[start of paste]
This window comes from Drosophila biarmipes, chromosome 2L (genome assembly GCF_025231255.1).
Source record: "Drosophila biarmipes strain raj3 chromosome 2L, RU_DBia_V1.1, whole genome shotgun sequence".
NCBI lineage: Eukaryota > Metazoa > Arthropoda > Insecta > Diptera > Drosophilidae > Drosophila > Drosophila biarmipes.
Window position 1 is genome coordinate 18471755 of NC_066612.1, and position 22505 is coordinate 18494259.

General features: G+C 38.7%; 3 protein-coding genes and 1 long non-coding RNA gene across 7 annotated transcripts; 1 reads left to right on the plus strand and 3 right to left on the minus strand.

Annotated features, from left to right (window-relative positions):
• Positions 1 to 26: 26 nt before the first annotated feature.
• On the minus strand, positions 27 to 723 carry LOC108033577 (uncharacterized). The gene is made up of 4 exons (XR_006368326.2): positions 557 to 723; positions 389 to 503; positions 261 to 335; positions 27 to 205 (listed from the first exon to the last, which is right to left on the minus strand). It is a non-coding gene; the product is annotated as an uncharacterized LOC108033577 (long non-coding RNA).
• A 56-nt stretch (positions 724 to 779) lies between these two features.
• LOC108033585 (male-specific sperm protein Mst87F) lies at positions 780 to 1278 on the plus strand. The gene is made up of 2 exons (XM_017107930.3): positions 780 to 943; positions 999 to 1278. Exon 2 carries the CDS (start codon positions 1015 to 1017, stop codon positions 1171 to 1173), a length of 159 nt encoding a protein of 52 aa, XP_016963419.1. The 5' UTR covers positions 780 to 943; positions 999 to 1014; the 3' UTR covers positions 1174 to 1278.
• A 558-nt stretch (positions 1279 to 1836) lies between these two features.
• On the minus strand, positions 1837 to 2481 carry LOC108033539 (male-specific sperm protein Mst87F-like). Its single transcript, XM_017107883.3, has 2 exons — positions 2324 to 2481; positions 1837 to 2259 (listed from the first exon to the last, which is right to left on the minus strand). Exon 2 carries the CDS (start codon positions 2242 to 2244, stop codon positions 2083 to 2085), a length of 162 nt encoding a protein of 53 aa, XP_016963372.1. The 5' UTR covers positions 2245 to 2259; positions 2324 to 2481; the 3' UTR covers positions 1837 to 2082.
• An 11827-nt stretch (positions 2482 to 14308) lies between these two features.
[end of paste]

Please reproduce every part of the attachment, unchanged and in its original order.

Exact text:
This window comes from Drosophila biarmipes, chromosome 2L (genome assembly GCF_025231255.1).
Source record: "Drosophila biarmipes strain raj3 chromosome 2L, RU_DBia_V1.1, whole genome shotgun sequence".
NCBI lineage: Eukaryota > Metazoa > Arthropoda > Insecta > Diptera > Drosophilidae > Drosophila > Drosophila biarmipes.
Window position 1 is genome coordinate 18471755 of NC_066612.1, and position 22505 is coordinate 18494259.

General features: G+C 38.7%; 3 protein-coding genes and 1 long non-coding RNA gene across 7 annotated transcripts; 1 reads left to right on the plus strand and 3 right to left on the minus strand.

Annotated features, from left to right (window-relative positions):
• Positions 1 to 26: 26 nt before the first annotated feature.
• On the minus strand, positions 27 to 723 carry LOC108033577 (uncharacterized). The gene is made up of 4 exons (XR_006368326.2): positions 557 to 723; positions 389 to 503; positions 261 to 335; positions 27 to 205 (listed from the first exon to the last, which is right to left on the minus strand). It is a non-coding gene; the product is annotated as an uncharacterized LOC108033577 (long non-coding RNA).
• A 56-nt stretch (positions 724 to 779) lies between these two features.
• LOC108033585 (male-specific sperm protein Mst87F) lies at positions 780 to 1278 on the plus strand. The gene is made up of 2 exons (XM_017107930.3): positions 780 to 943; positions 999 to 1278. Exon 2 carries the CDS (start codon positions 1015 to 1017, stop codon positions 1171 to 1173), a length of 159 nt encoding a protein of 52 aa, XP_016963419.1. The 5' UTR covers positions 780 to 943; positions 999 to 1014; the 3' UTR covers positions 1174 to 1278.
• A 558-nt stretch (positions 1279 to 1836) lies between these two features.
• On the minus strand, positions 1837 to 2481 carry LOC108033539 (male-specific sperm protein Mst87F-like). Its single transcript, XM_017107883.3, has 2 exons — positions 2324 to 2481; positions 1837 to 2259 (listed from the first exon to the last, which is right to left on the minus strand). Exon 2 carries the CDS (start codon positions 2242 to 2244, stop codon positions 2083 to 2085), a length of 162 nt encoding a protein of 53 aa, XP_016963372.1. The 5' UTR covers positions 2245 to 2259; positions 2324 to 2481; the 3' UTR covers positions 1837 to 2082.
• An 11827-nt stretch (positions 2482 to 14308) lies between these two features.